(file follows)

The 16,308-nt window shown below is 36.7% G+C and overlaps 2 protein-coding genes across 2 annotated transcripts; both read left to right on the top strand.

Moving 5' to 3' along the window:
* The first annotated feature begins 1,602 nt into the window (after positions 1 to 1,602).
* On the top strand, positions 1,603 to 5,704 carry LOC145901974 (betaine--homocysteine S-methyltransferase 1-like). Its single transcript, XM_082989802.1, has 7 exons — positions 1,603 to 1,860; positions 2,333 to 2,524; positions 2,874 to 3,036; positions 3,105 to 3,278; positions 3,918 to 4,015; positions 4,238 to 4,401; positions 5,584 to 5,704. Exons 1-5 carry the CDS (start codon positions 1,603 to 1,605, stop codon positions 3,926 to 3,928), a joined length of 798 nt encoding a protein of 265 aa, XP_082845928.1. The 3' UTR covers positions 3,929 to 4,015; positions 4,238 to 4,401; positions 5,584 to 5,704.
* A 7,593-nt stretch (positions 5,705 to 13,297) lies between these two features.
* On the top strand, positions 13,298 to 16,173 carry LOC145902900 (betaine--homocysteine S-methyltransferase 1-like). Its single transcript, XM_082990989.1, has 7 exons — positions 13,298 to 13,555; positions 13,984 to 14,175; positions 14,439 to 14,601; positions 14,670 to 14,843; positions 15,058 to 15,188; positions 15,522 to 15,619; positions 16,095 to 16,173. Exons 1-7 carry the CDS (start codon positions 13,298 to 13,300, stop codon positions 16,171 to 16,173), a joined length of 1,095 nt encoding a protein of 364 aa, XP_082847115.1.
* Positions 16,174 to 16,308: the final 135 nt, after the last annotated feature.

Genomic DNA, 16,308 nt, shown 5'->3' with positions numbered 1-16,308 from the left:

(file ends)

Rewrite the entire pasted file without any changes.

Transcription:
The 16,308-nt window shown below is 36.7% G+C and overlaps 2 protein-coding genes across 2 annotated transcripts; both read left to right on the top strand.

Moving 5' to 3' along the window:
* The first annotated feature begins 1,602 nt into the window (after positions 1 to 1,602).
* On the top strand, positions 1,603 to 5,704 carry LOC145901974 (betaine--homocysteine S-methyltransferase 1-like). Its single transcript, XM_082989802.1, has 7 exons — positions 1,603 to 1,860; positions 2,333 to 2,524; positions 2,874 to 3,036; positions 3,105 to 3,278; positions 3,918 to 4,015; positions 4,238 to 4,401; positions 5,584 to 5,704. Exons 1-5 carry the CDS (start codon positions 1,603 to 1,605, stop codon positions 3,926 to 3,928), a joined length of 798 nt encoding a protein of 265 aa, XP_082845928.1. The 3' UTR covers positions 3,929 to 4,015; positions 4,238 to 4,401; positions 5,584 to 5,704.
* A 7,593-nt stretch (positions 5,705 to 13,297) lies between these two features.
* On the top strand, positions 13,298 to 16,173 carry LOC145902900 (betaine--homocysteine S-methyltransferase 1-like). Its single transcript, XM_082990989.1, has 7 exons — positions 13,298 to 13,555; positions 13,984 to 14,175; positions 14,439 to 14,601; positions 14,670 to 14,843; positions 15,058 to 15,188; positions 15,522 to 15,619; positions 16,095 to 16,173. Exons 1-7 carry the CDS (start codon positions 13,298 to 13,300, stop codon positions 16,171 to 16,173), a joined length of 1,095 nt encoding a protein of 364 aa, XP_082847115.1.
* Positions 16,174 to 16,308: the final 135 nt, after the last annotated feature.

Genomic DNA, 16,308 nt, shown 5'->3' with positions numbered 1-16,308 from the left: